Eating Healthy at the Minnesota State Fair

Are you and your family headed to the great Minnesota State Fair? While we love the food at the fair, not all of it is nutritious. We’ve created a map to show you some healthier options to keep in mind while you are enjoying your time with loved ones.

Keep in mind the different colors of the stars on the map, representing different types of yummy, healthy food you can find. We hope you enjoy your time at the great Minnesota get together!

Red Star: FRUIT | Blue Star: Sandwiches | Yellow Star: Meat | Black Star: Healthy Items on a Stick | Green Star: Vegetables

Seasonal Allergies & Your Child

nurse with coughing childAs spring finally settles in around us, so does allergy season. Up to 40 percent of children in the United Status suffer from seasonal allergies. If you and/or your partner have allergies, this increases the chance that your child has allergies too. Seasonal allergies are annoying, yet relatively harmless. But when do they stop being harmless? We’ve put together some tips on when you should take your child to an allergist or when it might be more than just allergies.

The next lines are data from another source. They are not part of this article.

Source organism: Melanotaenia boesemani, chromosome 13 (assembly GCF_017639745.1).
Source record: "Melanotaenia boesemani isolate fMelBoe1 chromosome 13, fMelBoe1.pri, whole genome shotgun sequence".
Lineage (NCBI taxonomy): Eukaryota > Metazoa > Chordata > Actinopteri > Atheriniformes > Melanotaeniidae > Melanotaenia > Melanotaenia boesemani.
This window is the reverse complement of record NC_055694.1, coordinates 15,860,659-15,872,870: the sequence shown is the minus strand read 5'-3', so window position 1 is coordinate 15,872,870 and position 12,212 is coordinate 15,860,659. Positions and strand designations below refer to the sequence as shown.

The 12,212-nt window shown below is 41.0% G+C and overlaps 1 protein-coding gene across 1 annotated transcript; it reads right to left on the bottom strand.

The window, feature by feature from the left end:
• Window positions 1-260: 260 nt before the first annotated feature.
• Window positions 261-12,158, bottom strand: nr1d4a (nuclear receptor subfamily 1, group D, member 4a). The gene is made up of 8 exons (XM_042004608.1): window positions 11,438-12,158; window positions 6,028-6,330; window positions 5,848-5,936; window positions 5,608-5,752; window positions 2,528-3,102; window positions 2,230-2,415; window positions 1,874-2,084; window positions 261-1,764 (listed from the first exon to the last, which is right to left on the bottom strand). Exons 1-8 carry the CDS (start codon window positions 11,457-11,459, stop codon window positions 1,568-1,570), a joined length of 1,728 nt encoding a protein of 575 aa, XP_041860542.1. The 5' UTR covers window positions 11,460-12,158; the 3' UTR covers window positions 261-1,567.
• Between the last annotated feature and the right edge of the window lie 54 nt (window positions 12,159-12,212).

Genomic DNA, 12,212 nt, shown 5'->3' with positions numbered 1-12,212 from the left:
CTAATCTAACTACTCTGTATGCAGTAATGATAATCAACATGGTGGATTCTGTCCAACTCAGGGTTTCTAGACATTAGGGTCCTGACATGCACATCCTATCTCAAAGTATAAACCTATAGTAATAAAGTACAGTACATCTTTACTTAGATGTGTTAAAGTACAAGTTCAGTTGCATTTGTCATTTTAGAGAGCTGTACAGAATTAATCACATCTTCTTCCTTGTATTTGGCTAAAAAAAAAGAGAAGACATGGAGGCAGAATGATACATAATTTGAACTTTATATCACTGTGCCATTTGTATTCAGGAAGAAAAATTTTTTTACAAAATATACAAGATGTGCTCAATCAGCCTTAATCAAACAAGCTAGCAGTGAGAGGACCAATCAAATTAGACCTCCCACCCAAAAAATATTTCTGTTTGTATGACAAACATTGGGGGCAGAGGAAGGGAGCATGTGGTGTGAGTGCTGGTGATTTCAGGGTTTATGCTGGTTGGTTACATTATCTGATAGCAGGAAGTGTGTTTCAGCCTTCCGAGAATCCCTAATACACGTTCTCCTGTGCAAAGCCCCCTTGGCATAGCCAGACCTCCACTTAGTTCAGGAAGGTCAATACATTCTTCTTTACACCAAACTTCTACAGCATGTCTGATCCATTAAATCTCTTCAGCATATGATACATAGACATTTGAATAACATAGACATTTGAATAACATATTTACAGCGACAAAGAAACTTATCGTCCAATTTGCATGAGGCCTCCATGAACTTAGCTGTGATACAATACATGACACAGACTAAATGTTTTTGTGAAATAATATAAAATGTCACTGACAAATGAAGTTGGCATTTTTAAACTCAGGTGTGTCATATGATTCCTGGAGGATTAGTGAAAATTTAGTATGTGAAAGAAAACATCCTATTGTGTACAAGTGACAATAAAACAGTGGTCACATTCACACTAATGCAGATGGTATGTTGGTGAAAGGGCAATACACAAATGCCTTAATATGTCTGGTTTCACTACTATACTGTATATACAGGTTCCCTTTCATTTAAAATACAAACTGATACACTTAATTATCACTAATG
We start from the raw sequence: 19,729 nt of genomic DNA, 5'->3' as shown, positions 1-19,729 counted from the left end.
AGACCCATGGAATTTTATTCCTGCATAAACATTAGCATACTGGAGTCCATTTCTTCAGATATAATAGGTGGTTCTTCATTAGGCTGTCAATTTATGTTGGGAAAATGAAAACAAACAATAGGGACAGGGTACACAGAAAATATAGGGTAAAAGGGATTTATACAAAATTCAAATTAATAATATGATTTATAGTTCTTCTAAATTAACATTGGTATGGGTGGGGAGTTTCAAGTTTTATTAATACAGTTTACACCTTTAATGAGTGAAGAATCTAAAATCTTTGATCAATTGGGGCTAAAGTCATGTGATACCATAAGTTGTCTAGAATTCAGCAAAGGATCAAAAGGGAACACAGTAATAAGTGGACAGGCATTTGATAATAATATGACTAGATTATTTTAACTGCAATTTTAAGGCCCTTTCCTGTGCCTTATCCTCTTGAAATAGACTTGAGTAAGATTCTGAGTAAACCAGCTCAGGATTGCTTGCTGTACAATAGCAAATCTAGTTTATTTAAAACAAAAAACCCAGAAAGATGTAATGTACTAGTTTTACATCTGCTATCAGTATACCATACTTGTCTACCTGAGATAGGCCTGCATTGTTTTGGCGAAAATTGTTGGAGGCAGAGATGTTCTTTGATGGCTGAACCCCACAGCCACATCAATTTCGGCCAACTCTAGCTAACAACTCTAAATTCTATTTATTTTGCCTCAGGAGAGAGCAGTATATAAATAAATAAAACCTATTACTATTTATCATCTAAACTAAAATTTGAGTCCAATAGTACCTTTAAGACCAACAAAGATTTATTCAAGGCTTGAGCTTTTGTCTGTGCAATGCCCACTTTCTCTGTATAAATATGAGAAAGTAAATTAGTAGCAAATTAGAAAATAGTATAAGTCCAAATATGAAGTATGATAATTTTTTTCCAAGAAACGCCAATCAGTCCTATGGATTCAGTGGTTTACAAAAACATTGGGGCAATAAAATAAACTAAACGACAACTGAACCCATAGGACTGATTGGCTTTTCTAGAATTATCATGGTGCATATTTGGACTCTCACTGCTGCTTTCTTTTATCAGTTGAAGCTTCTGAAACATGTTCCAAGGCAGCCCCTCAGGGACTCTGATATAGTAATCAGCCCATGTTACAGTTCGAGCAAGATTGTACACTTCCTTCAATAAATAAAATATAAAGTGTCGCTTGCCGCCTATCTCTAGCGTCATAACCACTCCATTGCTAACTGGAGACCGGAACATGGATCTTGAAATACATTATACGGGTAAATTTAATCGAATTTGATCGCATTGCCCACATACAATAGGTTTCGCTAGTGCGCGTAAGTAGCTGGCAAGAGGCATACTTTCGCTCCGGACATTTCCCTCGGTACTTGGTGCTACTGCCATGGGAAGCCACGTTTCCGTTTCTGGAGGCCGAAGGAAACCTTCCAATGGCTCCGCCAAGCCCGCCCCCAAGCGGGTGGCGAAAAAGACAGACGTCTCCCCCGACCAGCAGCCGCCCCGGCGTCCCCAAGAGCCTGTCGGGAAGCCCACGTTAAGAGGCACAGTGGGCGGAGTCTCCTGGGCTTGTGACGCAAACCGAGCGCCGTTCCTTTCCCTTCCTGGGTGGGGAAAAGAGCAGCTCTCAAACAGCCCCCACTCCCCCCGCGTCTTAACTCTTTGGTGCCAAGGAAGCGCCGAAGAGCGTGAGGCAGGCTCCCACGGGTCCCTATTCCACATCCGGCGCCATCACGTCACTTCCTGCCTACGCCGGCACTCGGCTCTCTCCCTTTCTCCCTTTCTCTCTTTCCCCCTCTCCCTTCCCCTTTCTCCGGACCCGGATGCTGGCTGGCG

Seasonal Allergies

Seasonal allergies are allergy symptoms that occur during particular times of the year, usually when outdoor molds release their spores, and trees, grasses, and weeds release tiny pollen particles into the air to fertilize other plants. When your child is allergic to mold spores or pollen, their immune system treats these allergens as an attack. Their immune system then releases chemicals, including histamine, as a defense which causes allergy symptoms, from itchy eyes to a runny nose.

Seasonal allergies can start at almost any age, even if your child hasn’t had allergies in the past. Usually, they develop by the time your child is 10 and reach their peak in their early twenties.



If you notice your child experiences cold like symptoms around the same time every year, it could be seasonal allergies. These symptoms, which usually appear suddenly and last as long as a person is exposed to a particular allergen, can include:

  • Sneezing
  • Itchy nose and/or throat
  • Nasal congestion
  • Clear, runny nose
  • Coughing
  • Itchy, watery eyes


When To See A Doctor

Most seasonal allergies can be treated with child-specific, over-the-counter antihistamine or allergy medications. However, if your child starts wheezing, struggles to catch their breath or they frequently feel a tightness in their chest, that could be a sign that the allergies have progressed into asthma, and you should make an appointment to see your pediatric provider right away. Other signs that indicate its time to take your child to your pediatric provider:

  • If your child is experiencing chronic sinus infections, nasal congestion or difficulty breathing.
  • If your child’s symptoms seem to pop up over many different months out of the year
  • If antihistamines and over-the-counter medications do not have any affect on your child’s symptoms.